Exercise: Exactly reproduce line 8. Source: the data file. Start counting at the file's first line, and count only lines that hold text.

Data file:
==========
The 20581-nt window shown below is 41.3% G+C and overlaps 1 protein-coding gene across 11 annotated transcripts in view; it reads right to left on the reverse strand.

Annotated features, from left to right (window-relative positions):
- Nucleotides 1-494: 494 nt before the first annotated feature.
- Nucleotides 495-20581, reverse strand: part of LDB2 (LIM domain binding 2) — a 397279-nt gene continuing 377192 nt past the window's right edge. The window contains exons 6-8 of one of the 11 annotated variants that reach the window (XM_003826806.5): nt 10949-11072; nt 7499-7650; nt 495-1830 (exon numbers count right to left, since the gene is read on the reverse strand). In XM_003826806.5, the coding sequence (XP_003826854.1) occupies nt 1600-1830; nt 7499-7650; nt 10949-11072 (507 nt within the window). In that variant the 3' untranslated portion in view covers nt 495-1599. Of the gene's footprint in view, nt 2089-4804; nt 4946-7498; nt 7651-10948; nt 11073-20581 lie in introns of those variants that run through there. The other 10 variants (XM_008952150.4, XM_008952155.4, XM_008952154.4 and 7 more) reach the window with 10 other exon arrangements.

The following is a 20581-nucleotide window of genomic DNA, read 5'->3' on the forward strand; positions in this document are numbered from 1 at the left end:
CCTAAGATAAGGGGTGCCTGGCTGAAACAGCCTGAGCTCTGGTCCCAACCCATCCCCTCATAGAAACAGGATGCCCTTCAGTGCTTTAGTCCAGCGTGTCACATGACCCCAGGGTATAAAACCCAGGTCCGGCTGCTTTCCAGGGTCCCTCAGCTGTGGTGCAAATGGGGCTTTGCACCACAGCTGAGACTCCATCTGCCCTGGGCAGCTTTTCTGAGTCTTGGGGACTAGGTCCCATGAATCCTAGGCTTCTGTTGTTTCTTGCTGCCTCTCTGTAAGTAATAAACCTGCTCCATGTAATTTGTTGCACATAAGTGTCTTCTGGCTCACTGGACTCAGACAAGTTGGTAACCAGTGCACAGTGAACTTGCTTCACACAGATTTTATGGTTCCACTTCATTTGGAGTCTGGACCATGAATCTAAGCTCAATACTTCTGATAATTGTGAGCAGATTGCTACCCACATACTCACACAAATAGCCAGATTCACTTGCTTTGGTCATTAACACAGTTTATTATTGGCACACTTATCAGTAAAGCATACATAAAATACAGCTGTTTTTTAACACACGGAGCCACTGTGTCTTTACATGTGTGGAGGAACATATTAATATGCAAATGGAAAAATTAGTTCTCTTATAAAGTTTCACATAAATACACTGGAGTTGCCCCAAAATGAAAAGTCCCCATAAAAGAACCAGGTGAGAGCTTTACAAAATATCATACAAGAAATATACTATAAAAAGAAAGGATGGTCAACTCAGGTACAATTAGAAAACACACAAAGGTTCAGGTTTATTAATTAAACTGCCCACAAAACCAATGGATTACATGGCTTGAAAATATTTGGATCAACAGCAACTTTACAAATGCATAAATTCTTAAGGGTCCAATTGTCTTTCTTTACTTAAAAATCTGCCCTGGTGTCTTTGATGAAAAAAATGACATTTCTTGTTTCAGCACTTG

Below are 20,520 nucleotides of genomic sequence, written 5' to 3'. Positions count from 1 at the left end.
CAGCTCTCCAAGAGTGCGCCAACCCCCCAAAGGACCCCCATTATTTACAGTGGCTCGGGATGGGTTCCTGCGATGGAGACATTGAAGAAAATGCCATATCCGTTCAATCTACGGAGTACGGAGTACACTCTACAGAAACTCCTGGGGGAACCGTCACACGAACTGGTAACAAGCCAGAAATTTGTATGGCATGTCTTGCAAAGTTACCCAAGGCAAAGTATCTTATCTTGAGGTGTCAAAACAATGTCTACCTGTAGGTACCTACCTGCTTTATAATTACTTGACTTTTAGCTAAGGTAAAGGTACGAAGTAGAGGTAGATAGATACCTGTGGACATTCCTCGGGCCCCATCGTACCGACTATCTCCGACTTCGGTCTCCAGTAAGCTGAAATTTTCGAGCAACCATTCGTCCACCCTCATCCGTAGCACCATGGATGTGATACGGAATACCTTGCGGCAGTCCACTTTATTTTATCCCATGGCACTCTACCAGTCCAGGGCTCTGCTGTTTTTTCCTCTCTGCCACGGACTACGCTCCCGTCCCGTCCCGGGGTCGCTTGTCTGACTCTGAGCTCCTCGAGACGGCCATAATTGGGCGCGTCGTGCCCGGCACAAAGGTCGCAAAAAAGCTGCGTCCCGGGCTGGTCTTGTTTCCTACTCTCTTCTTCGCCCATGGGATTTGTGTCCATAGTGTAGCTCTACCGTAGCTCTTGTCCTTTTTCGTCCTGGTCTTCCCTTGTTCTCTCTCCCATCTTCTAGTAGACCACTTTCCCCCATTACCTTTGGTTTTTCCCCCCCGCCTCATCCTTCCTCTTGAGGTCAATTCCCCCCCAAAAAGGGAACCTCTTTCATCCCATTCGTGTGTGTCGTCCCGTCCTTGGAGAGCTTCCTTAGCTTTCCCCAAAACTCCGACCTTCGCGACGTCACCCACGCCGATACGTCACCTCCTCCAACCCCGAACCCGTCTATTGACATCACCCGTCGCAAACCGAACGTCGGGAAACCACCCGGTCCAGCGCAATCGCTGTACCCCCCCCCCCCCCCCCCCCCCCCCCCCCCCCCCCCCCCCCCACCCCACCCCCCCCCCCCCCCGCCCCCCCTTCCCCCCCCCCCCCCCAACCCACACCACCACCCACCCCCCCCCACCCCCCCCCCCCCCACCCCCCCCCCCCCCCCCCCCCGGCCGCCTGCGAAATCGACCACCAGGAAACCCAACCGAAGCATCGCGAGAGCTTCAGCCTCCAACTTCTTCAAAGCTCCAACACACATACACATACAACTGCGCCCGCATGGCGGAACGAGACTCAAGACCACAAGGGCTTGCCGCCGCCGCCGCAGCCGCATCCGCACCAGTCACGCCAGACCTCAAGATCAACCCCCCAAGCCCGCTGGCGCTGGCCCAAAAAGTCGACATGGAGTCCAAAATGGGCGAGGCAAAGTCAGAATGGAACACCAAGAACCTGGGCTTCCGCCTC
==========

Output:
CAGCTCTCCAAGAGTGCGCCAACCCCCCAAAGGACCCCCATTATTTACAGTGGCTCGGGATGGGTTCCTGCGATGGAGACATTGAAGAAAATGCCATATCCGTTCAATCTACGGAGTACGGAGTACACTCTACAGAAACTCCTGGGGGAACCGTCACACGAACTGGTAACAAGCCAGAAATTTGTATGGCATGTCTTGCAAAGTTACCCAAGGCAAAGTATCTTATCTTGAGGTGTCAAAACAATGTCTACCTGTAGGTACCTACCTGCTTTATAATTACTTGACTTTTAGCTAAGGTAAAGGTACGAAGTAGAGGTAGATAGATACCTGTGGACATTCCTCGGGCCCCATCGTACCGACTATCTCCGACTTCGGTCTCCAGTAAGCTGAAATTTTCGAGCAACCATTCGTCCACCCTCATCCGTAGCACCATGGATGTGATACGGAATACCTTGCGGCAGTCCACTTTATTTTATCCCATGGCACTCTACCAGTCCAGGGCTCTGCTGTTTTTTCCTCTCTGCCACGGACTACGCTCCCGTCCCGTCCCGGGGTCGCTTGTCTGACTCTGAGCTCCTCGAGACGGCCATAATTGGGCGCGTCGTGCCCGGCACAAAGGTCGCAAAAAAGCTGCGTCCCGGGCTGGTCTTGTTTCCTACTCTCTTCTTCGCCCATGGGATTTGTGTCCATAGTGTAGCTCTACCGTAGCTCTTGTCCTTTTTCGTCCTGGTCTTCCCTTGTTCTCTCTCCCATCTTCTAGTAGACCACTTTCCCCCATTACCTTTGGTTTTTCCCCCCCGCCTCATCCTTCCTCTTGAGGTCAATTCCCCCCCAAAAAGGGAACCTCTTTCATCCCATTCGTGTGTGTCGTCCCGTCCTTGGAGAGCTTCCTTAGCTTTCCCCAAAACTCCGACCTTCGCGACGTCACCCACGCCGATACGTCACCTCCTCCAACCCCGAACCCGTCTATTGACATCACCCGTCGCAAACCGAACGTCGGGAAACCACCCGGTCCAGCGCAATCGCTGTACCCCCCCCCCCCCCCCCCCCCCCCCCCCCCCCCCCCCCCCCCACCCCACCCCCCCCCCCCCCCGCCCCCCCTTCCCCCCCCCCCCCCCAACCCACACCACCACCCACCCCCCCCCACCCCCCCCCCCCCCACCCCCCCCCCCCCCCCCCCCCGGCCGCCTGCGAAATCGACCACCAGGAAACCCAACCGAAGCATCGCGAGAGCTTCAGCCTCCAACTTCTTCAAAGCTCCAACACACATACACATACAACTGCGCCCGCATGGCGGAACGAGACTCAAGACCACAAGGGCTTGCCGCCGCCGCCGCAGCCGCATCCGCACCAGTCACGCCAGACCTCAAGATCAACCCCCCAAGCCCGCTGGCGCTGGCCCAAAAAGTCGACATGGAGTCCAAAATGGGCGAGGCAAAGTCAGAATGGAACACCAAGAACCTGGGCTTCCGCCTC